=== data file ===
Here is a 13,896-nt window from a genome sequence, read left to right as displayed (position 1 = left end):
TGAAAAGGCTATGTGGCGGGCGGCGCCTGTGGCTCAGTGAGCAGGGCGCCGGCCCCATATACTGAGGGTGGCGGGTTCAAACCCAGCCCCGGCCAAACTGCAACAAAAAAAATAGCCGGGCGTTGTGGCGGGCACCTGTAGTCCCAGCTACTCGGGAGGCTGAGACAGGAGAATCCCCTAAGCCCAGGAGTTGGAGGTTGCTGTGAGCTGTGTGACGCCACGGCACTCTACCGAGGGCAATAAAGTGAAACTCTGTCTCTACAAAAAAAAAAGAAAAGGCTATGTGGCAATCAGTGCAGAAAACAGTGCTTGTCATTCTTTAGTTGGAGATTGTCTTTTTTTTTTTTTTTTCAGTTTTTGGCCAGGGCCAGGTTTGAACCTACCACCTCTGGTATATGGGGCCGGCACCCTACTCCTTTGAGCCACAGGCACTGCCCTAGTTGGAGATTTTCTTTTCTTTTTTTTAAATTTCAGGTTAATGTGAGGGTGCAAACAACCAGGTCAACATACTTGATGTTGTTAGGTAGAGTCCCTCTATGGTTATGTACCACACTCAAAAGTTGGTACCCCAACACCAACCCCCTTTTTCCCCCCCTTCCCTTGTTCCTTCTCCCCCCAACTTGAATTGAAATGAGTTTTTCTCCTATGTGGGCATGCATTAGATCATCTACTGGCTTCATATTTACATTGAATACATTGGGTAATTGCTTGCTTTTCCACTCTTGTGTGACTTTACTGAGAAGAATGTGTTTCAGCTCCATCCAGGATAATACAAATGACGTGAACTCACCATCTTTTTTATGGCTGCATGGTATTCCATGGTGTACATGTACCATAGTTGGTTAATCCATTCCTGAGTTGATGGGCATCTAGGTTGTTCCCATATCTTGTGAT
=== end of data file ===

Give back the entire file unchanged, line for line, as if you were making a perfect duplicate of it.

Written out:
Here is a 13,896-nt window from a genome sequence, read left to right as displayed (position 1 = left end):
TGAAAAGGCTATGTGGCGGGCGGCGCCTGTGGCTCAGTGAGCAGGGCGCCGGCCCCATATACTGAGGGTGGCGGGTTCAAACCCAGCCCCGGCCAAACTGCAACAAAAAAAATAGCCGGGCGTTGTGGCGGGCACCTGTAGTCCCAGCTACTCGGGAGGCTGAGACAGGAGAATCCCCTAAGCCCAGGAGTTGGAGGTTGCTGTGAGCTGTGTGACGCCACGGCACTCTACCGAGGGCAATAAAGTGAAACTCTGTCTCTACAAAAAAAAAAGAAAAGGCTATGTGGCAATCAGTGCAGAAAACAGTGCTTGTCATTCTTTAGTTGGAGATTGTCTTTTTTTTTTTTTTTTCAGTTTTTGGCCAGGGCCAGGTTTGAACCTACCACCTCTGGTATATGGGGCCGGCACCCTACTCCTTTGAGCCACAGGCACTGCCCTAGTTGGAGATTTTCTTTTCTTTTTTTTAAATTTCAGGTTAATGTGAGGGTGCAAACAACCAGGTCAACATACTTGATGTTGTTAGGTAGAGTCCCTCTATGGTTATGTACCACACTCAAAAGTTGGTACCCCAACACCAACCCCCTTTTTCCCCCCCTTCCCTTGTTCCTTCTCCCCCCAACTTGAATTGAAATGAGTTTTTCTCCTATGTGGGCATGCATTAGATCATCTACTGGCTTCATATTTACATTGAATACATTGGGTAATTGCTTGCTTTTCCACTCTTGTGTGACTTTACTGAGAAGAATGTGTTTCAGCTCCATCCAGGATAATACAAATGACGTGAACTCACCATCTTTTTTATGGCTGCATGGTATTCCATGGTGTACATGTACCATAGTTGGTTAATCCATTCCTGAGTTGATGGGCATCTAGGTTGTTCCCATATCTTGTGAT